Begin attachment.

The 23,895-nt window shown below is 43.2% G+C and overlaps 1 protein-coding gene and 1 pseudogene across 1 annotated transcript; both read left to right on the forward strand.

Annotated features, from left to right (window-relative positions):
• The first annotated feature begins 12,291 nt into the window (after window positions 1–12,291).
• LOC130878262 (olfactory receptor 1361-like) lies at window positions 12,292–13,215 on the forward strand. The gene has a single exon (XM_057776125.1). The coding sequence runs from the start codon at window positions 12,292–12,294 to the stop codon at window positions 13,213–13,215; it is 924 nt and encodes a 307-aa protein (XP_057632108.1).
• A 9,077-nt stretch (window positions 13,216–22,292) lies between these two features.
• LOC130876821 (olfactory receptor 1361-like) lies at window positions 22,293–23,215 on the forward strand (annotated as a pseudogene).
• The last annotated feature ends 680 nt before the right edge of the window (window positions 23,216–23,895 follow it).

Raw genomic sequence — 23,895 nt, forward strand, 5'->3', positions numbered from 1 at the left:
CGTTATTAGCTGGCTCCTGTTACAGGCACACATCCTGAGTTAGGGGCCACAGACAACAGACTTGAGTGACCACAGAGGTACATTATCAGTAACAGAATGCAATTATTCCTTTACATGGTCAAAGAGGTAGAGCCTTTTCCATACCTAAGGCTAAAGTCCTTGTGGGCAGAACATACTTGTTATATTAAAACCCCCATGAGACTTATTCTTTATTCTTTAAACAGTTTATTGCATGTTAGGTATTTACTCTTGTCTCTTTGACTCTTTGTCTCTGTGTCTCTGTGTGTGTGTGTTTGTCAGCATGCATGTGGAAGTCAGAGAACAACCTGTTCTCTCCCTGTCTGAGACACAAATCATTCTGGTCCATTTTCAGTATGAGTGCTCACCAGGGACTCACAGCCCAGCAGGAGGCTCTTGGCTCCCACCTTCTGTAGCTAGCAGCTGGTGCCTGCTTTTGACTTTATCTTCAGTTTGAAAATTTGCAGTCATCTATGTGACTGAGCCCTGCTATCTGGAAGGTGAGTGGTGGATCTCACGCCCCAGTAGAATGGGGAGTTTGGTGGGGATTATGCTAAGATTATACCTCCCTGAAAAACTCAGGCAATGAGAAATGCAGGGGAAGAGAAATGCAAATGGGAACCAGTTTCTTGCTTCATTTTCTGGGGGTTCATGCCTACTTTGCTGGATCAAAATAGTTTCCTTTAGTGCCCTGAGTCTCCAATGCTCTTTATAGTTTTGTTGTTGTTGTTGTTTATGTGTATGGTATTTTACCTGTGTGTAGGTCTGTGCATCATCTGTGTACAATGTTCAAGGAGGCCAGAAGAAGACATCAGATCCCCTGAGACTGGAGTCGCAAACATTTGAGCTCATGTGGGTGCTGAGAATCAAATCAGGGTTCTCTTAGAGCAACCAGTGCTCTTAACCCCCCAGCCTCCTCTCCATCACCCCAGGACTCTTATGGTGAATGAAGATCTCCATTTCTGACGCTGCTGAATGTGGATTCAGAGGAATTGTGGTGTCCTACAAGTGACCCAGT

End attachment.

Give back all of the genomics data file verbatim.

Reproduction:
The 23,895-nt window shown below is 43.2% G+C and overlaps 1 protein-coding gene and 1 pseudogene across 1 annotated transcript; both read left to right on the forward strand.

Annotated features, from left to right (window-relative positions):
• The first annotated feature begins 12,291 nt into the window (after window positions 1–12,291).
• LOC130878262 (olfactory receptor 1361-like) lies at window positions 12,292–13,215 on the forward strand. The gene has a single exon (XM_057776125.1). The coding sequence runs from the start codon at window positions 12,292–12,294 to the stop codon at window positions 13,213–13,215; it is 924 nt and encodes a 307-aa protein (XP_057632108.1).
• A 9,077-nt stretch (window positions 13,216–22,292) lies between these two features.
• LOC130876821 (olfactory receptor 1361-like) lies at window positions 22,293–23,215 on the forward strand (annotated as a pseudogene).
• The last annotated feature ends 680 nt before the right edge of the window (window positions 23,216–23,895 follow it).

Raw genomic sequence — 23,895 nt, forward strand, 5'->3', positions numbered from 1 at the left:
CGTTATTAGCTGGCTCCTGTTACAGGCACACATCCTGAGTTAGGGGCCACAGACAACAGACTTGAGTGACCACAGAGGTACATTATCAGTAACAGAATGCAATTATTCCTTTACATGGTCAAAGAGGTAGAGCCTTTTCCATACCTAAGGCTAAAGTCCTTGTGGGCAGAACATACTTGTTATATTAAAACCCCCATGAGACTTATTCTTTATTCTTTAAACAGTTTATTGCATGTTAGGTATTTACTCTTGTCTCTTTGACTCTTTGTCTCTGTGTCTCTGTGTGTGTGTGTTTGTCAGCATGCATGTGGAAGTCAGAGAACAACCTGTTCTCTCCCTGTCTGAGACACAAATCATTCTGGTCCATTTTCAGTATGAGTGCTCACCAGGGACTCACAGCCCAGCAGGAGGCTCTTGGCTCCCACCTTCTGTAGCTAGCAGCTGGTGCCTGCTTTTGACTTTATCTTCAGTTTGAAAATTTGCAGTCATCTATGTGACTGAGCCCTGCTATCTGGAAGGTGAGTGGTGGATCTCACGCCCCAGTAGAATGGGGAGTTTGGTGGGGATTATGCTAAGATTATACCTCCCTGAAAAACTCAGGCAATGAGAAATGCAGGGGAAGAGAAATGCAAATGGGAACCAGTTTCTTGCTTCATTTTCTGGGGGTTCATGCCTACTTTGCTGGATCAAAATAGTTTCCTTTAGTGCCCTGAGTCTCCAATGCTCTTTATAGTTTTGTTGTTGTTGTTGTTTATGTGTATGGTATTTTACCTGTGTGTAGGTCTGTGCATCATCTGTGTACAATGTTCAAGGAGGCCAGAAGAAGACATCAGATCCCCTGAGACTGGAGTCGCAAACATTTGAGCTCATGTGGGTGCTGAGAATCAAATCAGGGTTCTCTTAGAGCAACCAGTGCTCTTAACCCCCCAGCCTCCTCTCCATCACCCCAGGACTCTTATGGTGAATGAAGATCTCCATTTCTGACGCTGCTGAATGTGGATTCAGAGGAATTGTGGTGTCCTACAAGTGACCCAGT